Mainland consumers more pessimistic this month
Consumer sentiment on the mainland became more pessimistic in August as confidence about personal finances and the employment outlook weakened, a survey found.
As the Chinese government has kept a tight grip on credit, economic activities have shown increasing signs of a slowdown due to sluggish demand. President Xi Jinping has emphasised that reforms and the anti-corruption fight will be deepened, which might curb the economic growth rate in the short run unless Beijing intensifies its stimulus policy, some economists believe.
The Westpac MNI China Consumer Sentiment Indicator fell to 113.3 from 114.8 in July and significantly below the 121.7 reading at the beginning of the year.
Current personal finances declined to 104.5 from 108.5 in the previous month, the lowest since July 2013. The employment outlook indicator fell below 100, the lowest since March.
While sentiment held above the 100 threshold, an indication optimists outnumbered pessimists, the reading was close to a historic low, Westpac and MNI said in a joint statement.
"From a balance sheet perspective, the risk appetite of consumers vis-à-vis their preferred investment classes increased marginally over July, but in absolute terms they continue to deploy their savings very conservatively," Westpac senior international economist Huw McKay said in the statement. He added that it would be unwise for the authorities to declare victory too early on the growth front.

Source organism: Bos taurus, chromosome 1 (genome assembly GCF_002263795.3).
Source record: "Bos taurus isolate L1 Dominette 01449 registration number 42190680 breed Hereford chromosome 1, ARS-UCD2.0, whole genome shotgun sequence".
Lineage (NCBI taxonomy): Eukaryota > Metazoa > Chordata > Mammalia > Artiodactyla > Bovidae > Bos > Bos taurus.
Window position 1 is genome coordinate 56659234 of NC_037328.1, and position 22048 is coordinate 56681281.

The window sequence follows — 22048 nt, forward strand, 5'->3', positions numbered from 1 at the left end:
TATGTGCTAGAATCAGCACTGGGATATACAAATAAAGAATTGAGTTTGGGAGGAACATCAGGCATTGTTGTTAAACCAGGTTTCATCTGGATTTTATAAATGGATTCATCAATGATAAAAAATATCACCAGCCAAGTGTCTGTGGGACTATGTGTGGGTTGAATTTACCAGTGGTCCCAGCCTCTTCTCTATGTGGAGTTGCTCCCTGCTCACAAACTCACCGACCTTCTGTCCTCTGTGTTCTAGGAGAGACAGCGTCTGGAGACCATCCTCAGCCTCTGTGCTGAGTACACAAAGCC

The weakened sentiment was in line with the trend of economic data from industrial output to fixed-asset investment published for July. Economists say the rebound in economic growth to 7.5 per cent in the second quarter from 7.4 per cent in the first might be fragile unless fresh stimulus is adopted.
The mainland's factory sector expanded at its slowest pace in three months as new orders and production moderated, as indicated by the fall in the HSBC flash China manufacturing purchasing managers' index to 50.3 in August from 51.7 in July.
The sentiment survey showed that confidence towards the property sector faltered. However, McKay said that in absolute terms consumers were still reporting house price expectations that were above the long-run average, "which is an expression of collective faith that easier policy will eventually carry the day, even if the short-term situation looks increasingly shaky".
National Bureau of Statistics data showed that a record number of cities - 64 out of 70 - reported a drop in new home prices last month. The State Council has vowed to push down financing costs to spur demand.
Economists say accelerated infrastructure spending should translate into faster fixed-asset investment growth over the next few months.
But some economists, including Peking University professor Huang Yiping, urged the government to focus on reforms rather than stimulus to upgrade the industrial structure and boost efficiency.
Under a reform plan approved by Xi, officials in charge of state-owned enterprises could face pay cuts of up to 50 per cent, sources told the South China Morning Post last week.